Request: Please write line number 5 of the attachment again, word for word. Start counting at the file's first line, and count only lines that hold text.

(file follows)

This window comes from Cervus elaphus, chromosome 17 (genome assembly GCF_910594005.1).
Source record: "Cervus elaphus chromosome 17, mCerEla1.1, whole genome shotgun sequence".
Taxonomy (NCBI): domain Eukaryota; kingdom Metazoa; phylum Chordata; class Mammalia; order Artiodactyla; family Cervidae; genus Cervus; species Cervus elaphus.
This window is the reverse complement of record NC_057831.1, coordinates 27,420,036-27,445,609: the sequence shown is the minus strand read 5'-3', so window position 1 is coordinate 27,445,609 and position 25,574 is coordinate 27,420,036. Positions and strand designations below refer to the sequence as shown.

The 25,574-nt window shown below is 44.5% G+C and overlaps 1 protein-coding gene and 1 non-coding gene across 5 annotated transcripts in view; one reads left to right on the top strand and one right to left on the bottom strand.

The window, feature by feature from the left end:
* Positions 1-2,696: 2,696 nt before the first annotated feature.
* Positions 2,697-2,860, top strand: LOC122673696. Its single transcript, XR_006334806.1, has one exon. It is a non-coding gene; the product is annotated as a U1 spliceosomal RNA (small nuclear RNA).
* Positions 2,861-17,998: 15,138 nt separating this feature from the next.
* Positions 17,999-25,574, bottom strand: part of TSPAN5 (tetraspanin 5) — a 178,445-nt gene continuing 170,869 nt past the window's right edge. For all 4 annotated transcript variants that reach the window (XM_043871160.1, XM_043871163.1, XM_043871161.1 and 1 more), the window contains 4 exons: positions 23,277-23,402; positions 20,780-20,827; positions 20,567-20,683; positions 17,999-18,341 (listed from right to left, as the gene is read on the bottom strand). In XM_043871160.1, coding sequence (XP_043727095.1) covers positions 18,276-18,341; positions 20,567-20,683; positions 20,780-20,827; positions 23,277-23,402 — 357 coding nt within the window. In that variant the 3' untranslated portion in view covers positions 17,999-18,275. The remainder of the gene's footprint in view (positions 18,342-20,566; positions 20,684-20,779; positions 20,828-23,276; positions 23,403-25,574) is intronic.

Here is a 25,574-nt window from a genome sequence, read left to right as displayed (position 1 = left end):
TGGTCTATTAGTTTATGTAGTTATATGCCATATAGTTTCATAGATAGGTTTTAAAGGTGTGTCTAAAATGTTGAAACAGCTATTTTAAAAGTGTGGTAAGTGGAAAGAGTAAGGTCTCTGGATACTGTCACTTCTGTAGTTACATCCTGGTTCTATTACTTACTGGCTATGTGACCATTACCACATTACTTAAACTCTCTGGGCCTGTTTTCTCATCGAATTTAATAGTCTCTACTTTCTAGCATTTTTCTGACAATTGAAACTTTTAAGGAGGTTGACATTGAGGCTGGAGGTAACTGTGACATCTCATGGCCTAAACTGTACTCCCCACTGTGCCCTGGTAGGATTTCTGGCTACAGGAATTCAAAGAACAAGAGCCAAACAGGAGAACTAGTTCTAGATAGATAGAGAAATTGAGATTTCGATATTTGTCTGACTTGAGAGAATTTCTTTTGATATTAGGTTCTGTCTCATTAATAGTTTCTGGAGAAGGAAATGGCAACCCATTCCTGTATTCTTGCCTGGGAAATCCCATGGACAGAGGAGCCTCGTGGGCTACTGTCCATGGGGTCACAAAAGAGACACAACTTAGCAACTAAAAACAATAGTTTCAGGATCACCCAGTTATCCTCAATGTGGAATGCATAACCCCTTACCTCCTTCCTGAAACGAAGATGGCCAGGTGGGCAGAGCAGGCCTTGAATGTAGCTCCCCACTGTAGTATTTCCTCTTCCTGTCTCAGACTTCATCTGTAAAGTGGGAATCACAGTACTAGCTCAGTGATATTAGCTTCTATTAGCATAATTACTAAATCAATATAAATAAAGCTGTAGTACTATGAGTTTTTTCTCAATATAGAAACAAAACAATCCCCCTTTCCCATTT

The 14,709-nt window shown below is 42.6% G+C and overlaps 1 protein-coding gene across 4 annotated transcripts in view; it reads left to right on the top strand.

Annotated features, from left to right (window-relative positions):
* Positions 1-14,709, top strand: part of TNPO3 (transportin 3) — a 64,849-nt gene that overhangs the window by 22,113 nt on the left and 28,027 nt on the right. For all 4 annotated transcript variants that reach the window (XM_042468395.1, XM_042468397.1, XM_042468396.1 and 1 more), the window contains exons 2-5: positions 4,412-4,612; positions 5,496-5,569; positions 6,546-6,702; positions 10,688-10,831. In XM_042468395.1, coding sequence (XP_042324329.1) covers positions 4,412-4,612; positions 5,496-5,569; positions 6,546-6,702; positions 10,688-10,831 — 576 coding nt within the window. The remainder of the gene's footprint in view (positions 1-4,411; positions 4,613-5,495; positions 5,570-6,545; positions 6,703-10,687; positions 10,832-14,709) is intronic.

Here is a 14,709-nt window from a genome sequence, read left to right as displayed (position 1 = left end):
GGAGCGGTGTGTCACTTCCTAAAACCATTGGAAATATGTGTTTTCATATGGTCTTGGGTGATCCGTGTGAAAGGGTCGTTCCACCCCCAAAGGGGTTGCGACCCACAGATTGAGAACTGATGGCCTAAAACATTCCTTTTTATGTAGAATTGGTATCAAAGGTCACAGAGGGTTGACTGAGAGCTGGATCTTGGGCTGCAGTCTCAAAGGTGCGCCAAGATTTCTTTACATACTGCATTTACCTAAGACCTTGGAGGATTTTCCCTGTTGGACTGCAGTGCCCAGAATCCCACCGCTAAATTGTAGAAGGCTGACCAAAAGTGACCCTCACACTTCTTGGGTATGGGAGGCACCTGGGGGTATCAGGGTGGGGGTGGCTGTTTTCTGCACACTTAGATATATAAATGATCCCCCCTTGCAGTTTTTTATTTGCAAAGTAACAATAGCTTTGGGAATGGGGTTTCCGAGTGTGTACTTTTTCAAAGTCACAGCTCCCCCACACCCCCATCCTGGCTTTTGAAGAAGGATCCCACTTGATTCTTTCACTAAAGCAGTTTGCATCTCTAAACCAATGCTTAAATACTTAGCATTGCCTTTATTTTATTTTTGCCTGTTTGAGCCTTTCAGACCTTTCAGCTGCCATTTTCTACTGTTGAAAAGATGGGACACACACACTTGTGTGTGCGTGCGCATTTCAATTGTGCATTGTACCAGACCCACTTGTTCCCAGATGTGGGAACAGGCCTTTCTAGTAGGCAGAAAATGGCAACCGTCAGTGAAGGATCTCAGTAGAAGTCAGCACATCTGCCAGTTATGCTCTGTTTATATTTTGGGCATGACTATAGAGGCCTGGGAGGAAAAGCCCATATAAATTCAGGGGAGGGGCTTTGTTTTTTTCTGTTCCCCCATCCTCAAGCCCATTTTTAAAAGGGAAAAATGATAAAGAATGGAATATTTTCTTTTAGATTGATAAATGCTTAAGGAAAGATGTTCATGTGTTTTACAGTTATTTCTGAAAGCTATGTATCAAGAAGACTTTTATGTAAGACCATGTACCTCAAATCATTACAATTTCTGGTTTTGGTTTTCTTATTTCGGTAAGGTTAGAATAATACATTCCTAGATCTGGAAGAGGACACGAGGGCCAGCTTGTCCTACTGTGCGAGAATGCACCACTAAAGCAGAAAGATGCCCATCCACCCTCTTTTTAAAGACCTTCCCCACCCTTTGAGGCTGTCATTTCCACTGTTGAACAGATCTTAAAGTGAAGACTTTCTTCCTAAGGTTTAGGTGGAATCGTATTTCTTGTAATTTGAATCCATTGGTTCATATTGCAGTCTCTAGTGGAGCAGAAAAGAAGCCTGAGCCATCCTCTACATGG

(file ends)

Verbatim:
The 25,574-nt window shown below is 44.5% G+C and overlaps 1 protein-coding gene and 1 non-coding gene across 5 annotated transcripts in view; one reads left to right on the top strand and one right to left on the bottom strand.